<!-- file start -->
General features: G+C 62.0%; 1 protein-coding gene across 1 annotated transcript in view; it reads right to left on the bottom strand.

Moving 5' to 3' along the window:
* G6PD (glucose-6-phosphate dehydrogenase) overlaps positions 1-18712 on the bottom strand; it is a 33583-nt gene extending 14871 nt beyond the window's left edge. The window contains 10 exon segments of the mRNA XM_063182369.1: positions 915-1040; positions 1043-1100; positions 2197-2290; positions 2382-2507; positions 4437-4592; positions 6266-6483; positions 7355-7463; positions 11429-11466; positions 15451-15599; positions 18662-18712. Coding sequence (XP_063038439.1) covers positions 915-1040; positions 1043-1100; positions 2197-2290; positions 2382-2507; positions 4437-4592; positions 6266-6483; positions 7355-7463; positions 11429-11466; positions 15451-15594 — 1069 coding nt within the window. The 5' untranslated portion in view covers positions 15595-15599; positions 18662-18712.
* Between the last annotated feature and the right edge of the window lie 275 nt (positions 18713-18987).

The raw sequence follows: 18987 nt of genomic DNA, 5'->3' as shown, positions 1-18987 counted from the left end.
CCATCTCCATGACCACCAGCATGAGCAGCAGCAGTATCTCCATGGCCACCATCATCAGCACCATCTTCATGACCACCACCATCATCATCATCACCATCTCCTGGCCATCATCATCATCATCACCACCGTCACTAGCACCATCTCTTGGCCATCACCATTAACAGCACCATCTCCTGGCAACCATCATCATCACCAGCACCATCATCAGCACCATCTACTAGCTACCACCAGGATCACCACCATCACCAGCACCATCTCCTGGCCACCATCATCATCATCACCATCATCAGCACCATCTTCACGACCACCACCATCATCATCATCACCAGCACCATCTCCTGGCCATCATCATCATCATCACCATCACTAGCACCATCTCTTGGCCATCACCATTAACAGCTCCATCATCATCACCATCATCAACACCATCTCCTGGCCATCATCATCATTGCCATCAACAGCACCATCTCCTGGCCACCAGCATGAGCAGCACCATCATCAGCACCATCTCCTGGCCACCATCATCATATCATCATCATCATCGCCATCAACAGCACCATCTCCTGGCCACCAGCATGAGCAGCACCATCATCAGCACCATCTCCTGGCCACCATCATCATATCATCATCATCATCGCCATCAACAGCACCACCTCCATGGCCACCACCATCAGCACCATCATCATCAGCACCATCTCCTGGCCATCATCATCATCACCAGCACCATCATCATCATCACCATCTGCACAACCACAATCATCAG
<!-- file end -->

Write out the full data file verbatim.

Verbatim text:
General features: G+C 62.0%; 1 protein-coding gene across 1 annotated transcript in view; it reads right to left on the bottom strand.

Moving 5' to 3' along the window:
* G6PD (glucose-6-phosphate dehydrogenase) overlaps positions 1-18712 on the bottom strand; it is a 33583-nt gene extending 14871 nt beyond the window's left edge. The window contains 10 exon segments of the mRNA XM_063182369.1: positions 915-1040; positions 1043-1100; positions 2197-2290; positions 2382-2507; positions 4437-4592; positions 6266-6483; positions 7355-7463; positions 11429-11466; positions 15451-15599; positions 18662-18712. Coding sequence (XP_063038439.1) covers positions 915-1040; positions 1043-1100; positions 2197-2290; positions 2382-2507; positions 4437-4592; positions 6266-6483; positions 7355-7463; positions 11429-11466; positions 15451-15594 — 1069 coding nt within the window. The 5' untranslated portion in view covers positions 15595-15599; positions 18662-18712.
* Between the last annotated feature and the right edge of the window lie 275 nt (positions 18713-18987).

The raw sequence follows: 18987 nt of genomic DNA, 5'->3' as shown, positions 1-18987 counted from the left end.
CCATCTCCATGACCACCAGCATGAGCAGCAGCAGTATCTCCATGGCCACCATCATCAGCACCATCTTCATGACCACCACCATCATCATCATCACCATCTCCTGGCCATCATCATCATCATCACCACCGTCACTAGCACCATCTCTTGGCCATCACCATTAACAGCACCATCTCCTGGCAACCATCATCATCACCAGCACCATCATCAGCACCATCTACTAGCTACCACCAGGATCACCACCATCACCAGCACCATCTCCTGGCCACCATCATCATCATCACCATCATCAGCACCATCTTCACGACCACCACCATCATCATCATCACCAGCACCATCTCCTGGCCATCATCATCATCATCACCATCACTAGCACCATCTCTTGGCCATCACCATTAACAGCTCCATCATCATCACCATCATCAACACCATCTCCTGGCCATCATCATCATTGCCATCAACAGCACCATCTCCTGGCCACCAGCATGAGCAGCACCATCATCAGCACCATCTCCTGGCCACCATCATCATATCATCATCATCATCGCCATCAACAGCACCATCTCCTGGCCACCAGCATGAGCAGCACCATCATCAGCACCATCTCCTGGCCACCATCATCATATCATCATCATCATCGCCATCAACAGCACCACCTCCATGGCCACCACCATCAGCACCATCATCATCAGCACCATCTCCTGGCCATCATCATCATCACCAGCACCATCATCATCATCACCATCTGCACAACCACAATCATCAG